Editorials ~ Sonoma Valley Sun

Sonoma Valley Sun


Getting back to school

Posted on August 15, 2023 by Sonoma Valley Sun

It’s back to school, and we’re wondering what the new school year will bring. The disruptions of the Covid-19 pandemic still reverberate; teacher departures, district leadership changes,  student behavioral issues, and a learning deficit all loom large in what’s to come.

We were heartened to see that dozens of new teachers joined our schools this year, and that despite the many serious issues affecting the district, including the high cost of housing, these vital positions were filled. We’re also pleased that new initiatives have paid off, such as the completion of the fabulous swimming facility at the high school. 

Hopes are running high that the new District Superintendent will be able to set a course of collaborative, cooperative work with the board.

This brings us to the students, the reason for  all this effort and spending. In today’s world, what will it take to inspire our students to embrace the value of education and make it central to their lives? 

The world has changed, and not just because of the pandemic. What once was a “youth culture” where ensuring our children were safe and well educated, and were taught the lessons of history and encouraged to value and participate in citizenship, has mostly disappeared, replaced with cultural issues of equity, aging, safety, and social media. 

Technology, once seen as a boost to education, is relentlessly replacing it with its own agenda, including its commercial interests. Education, which was once seen as a refuge from the world of materialism, is now falling behind influencers, social media platforms,  invasive information-collecting programs, the allure and threat of A.I., even online gaming. It’s not easy for any teacher, no matter how talented, to compete with all that.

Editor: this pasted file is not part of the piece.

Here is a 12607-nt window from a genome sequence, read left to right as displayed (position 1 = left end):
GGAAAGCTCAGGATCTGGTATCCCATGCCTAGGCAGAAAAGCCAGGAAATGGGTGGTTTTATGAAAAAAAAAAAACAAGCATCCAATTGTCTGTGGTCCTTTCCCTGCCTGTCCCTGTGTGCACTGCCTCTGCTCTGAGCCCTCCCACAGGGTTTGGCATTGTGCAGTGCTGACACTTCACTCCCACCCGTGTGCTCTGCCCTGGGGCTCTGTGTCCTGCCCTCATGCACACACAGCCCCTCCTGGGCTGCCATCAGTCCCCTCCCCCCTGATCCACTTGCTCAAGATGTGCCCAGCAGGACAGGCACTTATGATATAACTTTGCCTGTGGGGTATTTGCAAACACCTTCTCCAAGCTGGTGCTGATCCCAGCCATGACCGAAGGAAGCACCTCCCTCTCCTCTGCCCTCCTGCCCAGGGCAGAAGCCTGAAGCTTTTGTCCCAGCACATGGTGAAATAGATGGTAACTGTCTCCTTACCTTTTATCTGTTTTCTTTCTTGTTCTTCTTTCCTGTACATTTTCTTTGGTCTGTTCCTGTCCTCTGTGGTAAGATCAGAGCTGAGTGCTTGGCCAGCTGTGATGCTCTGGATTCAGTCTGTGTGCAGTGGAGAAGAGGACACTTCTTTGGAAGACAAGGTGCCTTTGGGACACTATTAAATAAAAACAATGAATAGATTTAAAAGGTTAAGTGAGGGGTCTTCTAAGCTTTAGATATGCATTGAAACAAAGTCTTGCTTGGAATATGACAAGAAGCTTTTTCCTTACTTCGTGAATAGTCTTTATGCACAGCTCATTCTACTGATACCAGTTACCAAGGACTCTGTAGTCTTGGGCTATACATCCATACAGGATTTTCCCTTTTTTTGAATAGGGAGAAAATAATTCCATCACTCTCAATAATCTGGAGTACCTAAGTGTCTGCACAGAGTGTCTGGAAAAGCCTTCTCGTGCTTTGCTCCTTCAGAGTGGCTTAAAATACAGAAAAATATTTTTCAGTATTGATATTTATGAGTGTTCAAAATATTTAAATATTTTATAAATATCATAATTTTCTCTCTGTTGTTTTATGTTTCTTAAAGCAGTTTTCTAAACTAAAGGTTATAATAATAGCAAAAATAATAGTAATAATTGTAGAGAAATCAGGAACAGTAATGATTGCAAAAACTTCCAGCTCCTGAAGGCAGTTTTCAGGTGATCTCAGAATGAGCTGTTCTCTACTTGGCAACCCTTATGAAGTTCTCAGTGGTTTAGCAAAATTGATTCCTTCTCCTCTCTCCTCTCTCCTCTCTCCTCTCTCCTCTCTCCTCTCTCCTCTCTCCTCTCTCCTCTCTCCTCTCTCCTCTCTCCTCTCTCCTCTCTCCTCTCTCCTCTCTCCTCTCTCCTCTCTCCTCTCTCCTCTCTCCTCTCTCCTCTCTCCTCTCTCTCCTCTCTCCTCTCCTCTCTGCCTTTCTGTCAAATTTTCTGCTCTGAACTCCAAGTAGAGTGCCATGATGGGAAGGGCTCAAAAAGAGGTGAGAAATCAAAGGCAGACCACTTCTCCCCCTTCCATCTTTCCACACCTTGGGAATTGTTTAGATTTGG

We’re worried about student mental health. Depression, anxiety, and anger have all increased, and the recent vandalism of “fugitive night” in Sonoma provided stark evidence of it. Schools across America, not just here in Sonoma, are seeing increased behavioral problems with students and struggling to cope with it. 

Mental health counselors have been added, and that’s a positive step, but the underlying causes are so complex and various that the problem requires a great deal more attention and funding. Everyone – teachers, administrators, and parents – need to get involved. If students are not emotionally capable of learning, then all the efforts and budgets dedicated to curriculum development, facility improvement, and creative teaching is doomed to failure.

It’s worth considering the purpose of public education. Is it about attaining personal achievement, or the betterment of society? Like so much else about contemporary life, public education has become “all about me,” too focused on establishing a career path and making money instead of fostering an ethic of building community and a good society. Having to compete with Instagram and TikTok for student attention, our schools struggle with relevance to ordinary life. The answer, we suggest, is not to resort to forms of entertainment or the increased use of technology, but rather to build critical thinking skills.

Our children’s future looks challenging; climate change, radical politics, matters of identity, and potentially severe outbreaks of disease all threaten. Unless our young generation is well-educated and capable of coping with the future, civilization as we know it may not last. 


Sonoma Sun | Sonoma, CA